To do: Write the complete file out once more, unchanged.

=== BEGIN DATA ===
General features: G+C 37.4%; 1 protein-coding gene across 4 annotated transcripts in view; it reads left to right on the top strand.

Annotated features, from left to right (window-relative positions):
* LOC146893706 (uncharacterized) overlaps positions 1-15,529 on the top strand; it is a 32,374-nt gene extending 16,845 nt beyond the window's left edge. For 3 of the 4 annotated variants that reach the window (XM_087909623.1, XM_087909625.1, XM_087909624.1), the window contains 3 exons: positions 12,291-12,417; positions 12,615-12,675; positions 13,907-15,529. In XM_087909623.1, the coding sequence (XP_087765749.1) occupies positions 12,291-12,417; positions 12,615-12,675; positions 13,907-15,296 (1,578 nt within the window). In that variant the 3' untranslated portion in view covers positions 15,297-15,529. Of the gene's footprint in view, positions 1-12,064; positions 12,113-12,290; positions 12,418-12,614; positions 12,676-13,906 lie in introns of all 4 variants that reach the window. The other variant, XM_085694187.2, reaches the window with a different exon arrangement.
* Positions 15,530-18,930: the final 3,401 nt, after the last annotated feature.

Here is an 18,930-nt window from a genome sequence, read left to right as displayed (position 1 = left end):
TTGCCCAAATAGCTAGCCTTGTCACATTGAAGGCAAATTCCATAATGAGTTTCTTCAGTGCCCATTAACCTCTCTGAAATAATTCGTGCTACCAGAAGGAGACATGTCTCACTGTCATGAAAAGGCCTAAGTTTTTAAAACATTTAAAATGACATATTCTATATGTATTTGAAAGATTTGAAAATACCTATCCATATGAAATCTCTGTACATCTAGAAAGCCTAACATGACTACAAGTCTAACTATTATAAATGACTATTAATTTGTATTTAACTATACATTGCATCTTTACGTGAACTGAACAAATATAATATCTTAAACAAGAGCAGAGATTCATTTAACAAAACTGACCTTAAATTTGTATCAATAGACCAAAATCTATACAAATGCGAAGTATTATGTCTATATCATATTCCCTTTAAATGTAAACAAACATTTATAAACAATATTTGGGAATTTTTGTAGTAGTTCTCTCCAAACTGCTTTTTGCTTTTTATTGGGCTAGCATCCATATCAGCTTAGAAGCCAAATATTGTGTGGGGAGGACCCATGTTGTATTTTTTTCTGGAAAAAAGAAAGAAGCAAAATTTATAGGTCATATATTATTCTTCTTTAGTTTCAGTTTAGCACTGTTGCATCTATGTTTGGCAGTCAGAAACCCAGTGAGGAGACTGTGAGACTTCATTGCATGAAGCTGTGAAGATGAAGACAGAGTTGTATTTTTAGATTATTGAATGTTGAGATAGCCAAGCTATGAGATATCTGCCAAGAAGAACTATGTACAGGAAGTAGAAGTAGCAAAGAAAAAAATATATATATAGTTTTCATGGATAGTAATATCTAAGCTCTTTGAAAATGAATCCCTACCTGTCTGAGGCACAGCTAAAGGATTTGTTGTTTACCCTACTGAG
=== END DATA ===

General features: G+C 37.4%; 1 protein-coding gene across 4 annotated transcripts in view; it reads left to right on the top strand.

Annotated features, from left to right (window-relative positions):
* LOC146893706 (uncharacterized) overlaps positions 1-15,529 on the top strand; it is a 32,374-nt gene extending 16,845 nt beyond the window's left edge. For 3 of the 4 annotated variants that reach the window (XM_087909623.1, XM_087909625.1, XM_087909624.1), the window contains 3 exons: positions 12,291-12,417; positions 12,615-12,675; positions 13,907-15,529. In XM_087909623.1, the coding sequence (XP_087765749.1) occupies positions 12,291-12,417; positions 12,615-12,675; positions 13,907-15,296 (1,578 nt within the window). In that variant the 3' untranslated portion in view covers positions 15,297-15,529. Of the gene's footprint in view, positions 1-12,064; positions 12,113-12,290; positions 12,418-12,614; positions 12,676-13,906 lie in introns of all 4 variants that reach the window. The other variant, XM_085694187.2, reaches the window with a different exon arrangement.
* Positions 15,530-18,930: the final 3,401 nt, after the last annotated feature.

Here is an 18,930-nt window from a genome sequence, read left to right as displayed (position 1 = left end):
TTGCCCAAATAGCTAGCCTTGTCACATTGAAGGCAAATTCCATAATGAGTTTCTTCAGTGCCCATTAACCTCTCTGAAATAATTCGTGCTACCAGAAGGAGACATGTCTCACTGTCATGAAAAGGCCTAAGTTTTTAAAACATTTAAAATGACATATTCTATATGTATTTGAAAGATTTGAAAATACCTATCCATATGAAATCTCTGTACATCTAGAAAGCCTAACATGACTACAAGTCTAACTATTATAAATGACTATTAATTTGTATTTAACTATACATTGCATCTTTACGTGAACTGAACAAATATAATATCTTAAACAAGAGCAGAGATTCATTTAACAAAACTGACCTTAAATTTGTATCAATAGACCAAAATCTATACAAATGCGAAGTATTATGTCTATATCATATTCCCTTTAAATGTAAACAAACATTTATAAACAATATTTGGGAATTTTTGTAGTAGTTCTCTCCAAACTGCTTTTTGCTTTTTATTGGGCTAGCATCCATATCAGCTTAGAAGCCAAATATTGTGTGGGGAGGACCCATGTTGTATTTTTTTCTGGAAAAAAGAAAGAAGCAAAATTTATAGGTCATATATTATTCTTCTTTAGTTTCAGTTTAGCACTGTTGCATCTATGTTTGGCAGTCAGAAACCCAGTGAGGAGACTGTGAGACTTCATTGCATGAAGCTGTGAAGATGAAGACAGAGTTGTATTTTTAGATTATTGAATGTTGAGATAGCCAAGCTATGAGATATCTGCCAAGAAGAACTATGTACAGGAAGTAGAAGTAGCAAAGAAAAAAATATATATATAGTTTTCATGGATAGTAATATCTAAGCTCTTTGAAAATGAATCCCTACCTGTCTGAGGCACAGCTAAAGGATTTGTTGTTTACCCTACTGAG